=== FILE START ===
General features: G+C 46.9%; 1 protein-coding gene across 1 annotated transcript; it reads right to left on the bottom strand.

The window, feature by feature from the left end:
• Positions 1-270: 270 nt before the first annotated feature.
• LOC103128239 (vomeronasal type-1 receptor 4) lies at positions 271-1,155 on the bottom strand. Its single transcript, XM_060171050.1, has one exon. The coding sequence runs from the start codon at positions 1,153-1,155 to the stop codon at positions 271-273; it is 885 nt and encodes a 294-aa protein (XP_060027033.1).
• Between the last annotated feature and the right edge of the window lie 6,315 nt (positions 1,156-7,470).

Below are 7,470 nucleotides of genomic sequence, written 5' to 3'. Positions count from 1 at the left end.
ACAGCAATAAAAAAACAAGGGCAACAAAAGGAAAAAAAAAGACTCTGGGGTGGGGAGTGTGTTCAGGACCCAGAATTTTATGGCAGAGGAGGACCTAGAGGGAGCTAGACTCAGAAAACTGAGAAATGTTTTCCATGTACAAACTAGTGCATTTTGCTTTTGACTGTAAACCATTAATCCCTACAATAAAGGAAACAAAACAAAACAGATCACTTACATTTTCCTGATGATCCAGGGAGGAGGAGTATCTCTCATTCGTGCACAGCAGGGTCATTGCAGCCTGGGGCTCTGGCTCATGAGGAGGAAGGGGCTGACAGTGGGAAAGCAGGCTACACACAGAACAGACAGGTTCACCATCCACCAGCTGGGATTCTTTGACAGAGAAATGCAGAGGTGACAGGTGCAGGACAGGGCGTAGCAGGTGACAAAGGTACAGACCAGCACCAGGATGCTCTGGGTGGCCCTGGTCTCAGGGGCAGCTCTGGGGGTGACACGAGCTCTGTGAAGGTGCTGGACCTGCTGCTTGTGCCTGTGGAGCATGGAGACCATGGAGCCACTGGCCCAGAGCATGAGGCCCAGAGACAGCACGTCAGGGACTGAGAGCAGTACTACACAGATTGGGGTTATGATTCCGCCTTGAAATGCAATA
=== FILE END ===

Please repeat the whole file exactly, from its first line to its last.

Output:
General features: G+C 46.9%; 1 protein-coding gene across 1 annotated transcript; it reads right to left on the bottom strand.

The window, feature by feature from the left end:
• Positions 1-270: 270 nt before the first annotated feature.
• LOC103128239 (vomeronasal type-1 receptor 4) lies at positions 271-1,155 on the bottom strand. Its single transcript, XM_060171050.1, has one exon. The coding sequence runs from the start codon at positions 1,153-1,155 to the stop codon at positions 271-273; it is 885 nt and encodes a 294-aa protein (XP_060027033.1).
• Between the last annotated feature and the right edge of the window lie 6,315 nt (positions 1,156-7,470).

Below are 7,470 nucleotides of genomic sequence, written 5' to 3'. Positions count from 1 at the left end.
ACAGCAATAAAAAAACAAGGGCAACAAAAGGAAAAAAAAAGACTCTGGGGTGGGGAGTGTGTTCAGGACCCAGAATTTTATGGCAGAGGAGGACCTAGAGGGAGCTAGACTCAGAAAACTGAGAAATGTTTTCCATGTACAAACTAGTGCATTTTGCTTTTGACTGTAAACCATTAATCCCTACAATAAAGGAAACAAAACAAAACAGATCACTTACATTTTCCTGATGATCCAGGGAGGAGGAGTATCTCTCATTCGTGCACAGCAGGGTCATTGCAGCCTGGGGCTCTGGCTCATGAGGAGGAAGGGGCTGACAGTGGGAAAGCAGGCTACACACAGAACAGACAGGTTCACCATCCACCAGCTGGGATTCTTTGACAGAGAAATGCAGAGGTGACAGGTGCAGGACAGGGCGTAGCAGGTGACAAAGGTACAGACCAGCACCAGGATGCTCTGGGTGGCCCTGGTCTCAGGGGCAGCTCTGGGGGTGACACGAGCTCTGTGAAGGTGCTGGACCTGCTGCTTGTGCCTGTGGAGCATGGAGACCATGGAGCCACTGGCCCAGAGCATGAGGCCCAGAGACAGCACGTCAGGGACTGAGAGCAGTACTACACAGATTGGGGTTATGATTCCGCCTTGAAATGCAATA